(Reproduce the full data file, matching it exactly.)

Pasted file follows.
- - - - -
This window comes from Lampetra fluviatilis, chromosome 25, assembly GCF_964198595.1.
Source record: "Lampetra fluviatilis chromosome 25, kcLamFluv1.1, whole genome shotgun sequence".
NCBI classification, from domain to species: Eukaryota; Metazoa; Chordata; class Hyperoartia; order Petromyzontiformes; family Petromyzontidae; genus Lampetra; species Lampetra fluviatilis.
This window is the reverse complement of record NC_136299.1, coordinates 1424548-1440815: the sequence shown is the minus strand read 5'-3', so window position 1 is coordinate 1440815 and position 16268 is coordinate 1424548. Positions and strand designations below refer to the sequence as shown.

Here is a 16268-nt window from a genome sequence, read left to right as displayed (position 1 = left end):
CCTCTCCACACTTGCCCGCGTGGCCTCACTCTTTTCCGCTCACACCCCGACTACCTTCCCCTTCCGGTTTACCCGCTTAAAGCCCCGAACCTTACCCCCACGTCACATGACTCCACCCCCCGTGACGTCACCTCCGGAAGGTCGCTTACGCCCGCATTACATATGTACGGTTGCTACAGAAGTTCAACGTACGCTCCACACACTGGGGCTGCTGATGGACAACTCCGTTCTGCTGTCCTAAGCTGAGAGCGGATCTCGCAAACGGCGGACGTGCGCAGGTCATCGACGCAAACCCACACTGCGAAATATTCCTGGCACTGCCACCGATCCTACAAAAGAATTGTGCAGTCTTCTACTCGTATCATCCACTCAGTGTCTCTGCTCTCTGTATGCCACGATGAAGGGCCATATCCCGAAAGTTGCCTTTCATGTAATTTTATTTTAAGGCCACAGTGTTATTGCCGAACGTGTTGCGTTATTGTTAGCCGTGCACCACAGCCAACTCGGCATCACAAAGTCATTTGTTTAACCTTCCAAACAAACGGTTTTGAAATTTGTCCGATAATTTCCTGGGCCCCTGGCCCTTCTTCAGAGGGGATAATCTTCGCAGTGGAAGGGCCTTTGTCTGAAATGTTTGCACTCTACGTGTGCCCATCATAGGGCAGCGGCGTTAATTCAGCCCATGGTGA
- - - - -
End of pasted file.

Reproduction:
This window comes from Lampetra fluviatilis, chromosome 25, assembly GCF_964198595.1.
Source record: "Lampetra fluviatilis chromosome 25, kcLamFluv1.1, whole genome shotgun sequence".
NCBI classification, from domain to species: Eukaryota; Metazoa; Chordata; class Hyperoartia; order Petromyzontiformes; family Petromyzontidae; genus Lampetra; species Lampetra fluviatilis.
This window is the reverse complement of record NC_136299.1, coordinates 1424548-1440815: the sequence shown is the minus strand read 5'-3', so window position 1 is coordinate 1440815 and position 16268 is coordinate 1424548. Positions and strand designations below refer to the sequence as shown.

Here is a 16268-nt window from a genome sequence, read left to right as displayed (position 1 = left end):
CCTCTCCACACTTGCCCGCGTGGCCTCACTCTTTTCCGCTCACACCCCGACTACCTTCCCCTTCCGGTTTACCCGCTTAAAGCCCCGAACCTTACCCCCACGTCACATGACTCCACCCCCCGTGACGTCACCTCCGGAAGGTCGCTTACGCCCGCATTACATATGTACGGTTGCTACAGAAGTTCAACGTACGCTCCACACACTGGGGCTGCTGATGGACAACTCCGTTCTGCTGTCCTAAGCTGAGAGCGGATCTCGCAAACGGCGGACGTGCGCAGGTCATCGACGCAAACCCACACTGCGAAATATTCCTGGCACTGCCACCGATCCTACAAAAGAATTGTGCAGTCTTCTACTCGTATCATCCACTCAGTGTCTCTGCTCTCTGTATGCCACGATGAAGGGCCATATCCCGAAAGTTGCCTTTCATGTAATTTTATTTTAAGGCCACAGTGTTATTGCCGAACGTGTTGCGTTATTGTTAGCCGTGCACCACAGCCAACTCGGCATCACAAAGTCATTTGTTTAACCTTCCAAACAAACGGTTTTGAAATTTGTCCGATAATTTCCTGGGCCCCTGGCCCTTCTTCAGAGGGGATAATCTTCGCAGTGGAAGGGCCTTTGTCTGAAATGTTTGCACTCTACGTGTGCCCATCATAGGGCAGCGGCGTTAATTCAGCCCATGGTGA